“As a Deferred Action for Childhood Arrival (DACA) student, I hope that my experience is an inspiration to other undocumented students who feel like they don’t have any options because of their immigration status.”
Originally from Quito, Ecuador, Paula Garcia-Salazar came to the United States when she was just seven years old. Now she has turned her experience navigating the U.S. immigration system into a career.
Her four years at Macaulay, including her participation in CCNY ‘s honors pre-law program as a Skadden Fellow, set in motion Paula’s vision of becoming an international human rights lawyer. Proudly, she will be the first in her immediate family to become an attorney
To lay the groundwork for her legal career, Paula credits the Macaulay Opportunities Fund with giving her the ability to pursue an unpaid internship at the non-profit Human Rights First. While there she helped asylum seekers and other immigrants traverse the challenges and barriers of immigration law. After graduation, she will begin a two-year fellowship at Immigrant Justice Corps providing direct legal services to underserved immigrant communities in New York City.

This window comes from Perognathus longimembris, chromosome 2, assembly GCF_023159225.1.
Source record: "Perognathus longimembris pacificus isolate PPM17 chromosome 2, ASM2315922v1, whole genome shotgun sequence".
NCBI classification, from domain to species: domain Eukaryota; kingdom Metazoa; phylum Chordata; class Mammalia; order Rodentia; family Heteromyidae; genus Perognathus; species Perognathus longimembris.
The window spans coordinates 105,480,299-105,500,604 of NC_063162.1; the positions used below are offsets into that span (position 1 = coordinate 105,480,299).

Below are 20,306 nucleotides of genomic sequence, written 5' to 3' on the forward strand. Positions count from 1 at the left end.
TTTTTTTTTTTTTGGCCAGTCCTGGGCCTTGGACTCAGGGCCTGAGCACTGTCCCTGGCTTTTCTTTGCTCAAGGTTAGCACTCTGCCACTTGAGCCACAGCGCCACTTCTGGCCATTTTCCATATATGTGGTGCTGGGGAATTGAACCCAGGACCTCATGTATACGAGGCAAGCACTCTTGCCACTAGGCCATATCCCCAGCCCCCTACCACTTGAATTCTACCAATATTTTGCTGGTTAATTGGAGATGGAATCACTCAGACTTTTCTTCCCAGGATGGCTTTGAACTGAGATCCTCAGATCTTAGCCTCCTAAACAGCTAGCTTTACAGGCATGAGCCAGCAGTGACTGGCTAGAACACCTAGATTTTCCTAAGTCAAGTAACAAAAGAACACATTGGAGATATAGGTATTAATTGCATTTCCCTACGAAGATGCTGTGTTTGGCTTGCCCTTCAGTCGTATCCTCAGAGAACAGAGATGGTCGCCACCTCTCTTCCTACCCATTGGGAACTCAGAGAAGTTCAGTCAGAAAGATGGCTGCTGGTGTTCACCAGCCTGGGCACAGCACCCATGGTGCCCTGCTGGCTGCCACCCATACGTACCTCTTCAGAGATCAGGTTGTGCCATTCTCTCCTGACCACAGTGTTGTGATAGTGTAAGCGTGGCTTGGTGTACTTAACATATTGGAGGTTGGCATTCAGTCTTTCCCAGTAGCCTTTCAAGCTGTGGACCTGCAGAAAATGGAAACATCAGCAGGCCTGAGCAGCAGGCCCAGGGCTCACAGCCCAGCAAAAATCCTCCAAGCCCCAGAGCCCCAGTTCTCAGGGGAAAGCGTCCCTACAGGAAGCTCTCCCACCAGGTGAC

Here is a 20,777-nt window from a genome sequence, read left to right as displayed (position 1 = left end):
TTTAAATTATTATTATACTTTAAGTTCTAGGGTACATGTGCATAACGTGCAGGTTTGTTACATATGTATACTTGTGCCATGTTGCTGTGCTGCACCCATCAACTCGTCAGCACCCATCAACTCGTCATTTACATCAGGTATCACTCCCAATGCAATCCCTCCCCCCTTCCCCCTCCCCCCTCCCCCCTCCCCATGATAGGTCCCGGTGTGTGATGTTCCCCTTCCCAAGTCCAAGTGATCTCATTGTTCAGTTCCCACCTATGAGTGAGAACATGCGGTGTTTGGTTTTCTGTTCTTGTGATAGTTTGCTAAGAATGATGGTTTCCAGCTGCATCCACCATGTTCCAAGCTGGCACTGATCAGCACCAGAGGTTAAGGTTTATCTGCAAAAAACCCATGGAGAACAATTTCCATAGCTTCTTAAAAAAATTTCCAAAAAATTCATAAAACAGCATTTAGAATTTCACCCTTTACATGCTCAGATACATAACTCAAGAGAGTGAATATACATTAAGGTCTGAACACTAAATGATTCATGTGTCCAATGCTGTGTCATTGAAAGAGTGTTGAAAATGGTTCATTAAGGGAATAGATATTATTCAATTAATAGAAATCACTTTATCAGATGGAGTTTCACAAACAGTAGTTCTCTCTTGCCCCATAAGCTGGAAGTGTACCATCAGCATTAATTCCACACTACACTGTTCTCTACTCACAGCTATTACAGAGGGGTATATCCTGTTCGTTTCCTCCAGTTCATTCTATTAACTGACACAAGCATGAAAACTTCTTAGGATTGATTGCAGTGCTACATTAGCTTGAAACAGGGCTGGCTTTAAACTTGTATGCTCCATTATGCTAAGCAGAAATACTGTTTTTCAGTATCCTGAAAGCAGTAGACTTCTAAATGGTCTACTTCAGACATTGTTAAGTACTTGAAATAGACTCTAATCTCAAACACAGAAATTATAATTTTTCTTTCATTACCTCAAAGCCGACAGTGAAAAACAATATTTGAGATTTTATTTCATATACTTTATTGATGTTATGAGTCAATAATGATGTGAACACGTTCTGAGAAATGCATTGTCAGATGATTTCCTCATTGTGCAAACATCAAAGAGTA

Paula’s vision of human rights doesn’t stop at immigration. She has been actively involved in organizing with labor unions and has interned at Housing Works and the Roosevelt Institute. While at the Institute, she worked on the book Women and Girls Rising: Progress and Resistance Around the World.
While Paula has made a difference in social justice, she has also flexed her muscles on the Quidditch field. Calling them her “second family,” she says she has been on the team since her first year. She is a Horace W. Goldsmith Scholar and Lisa Goldberg/Revson Scholar.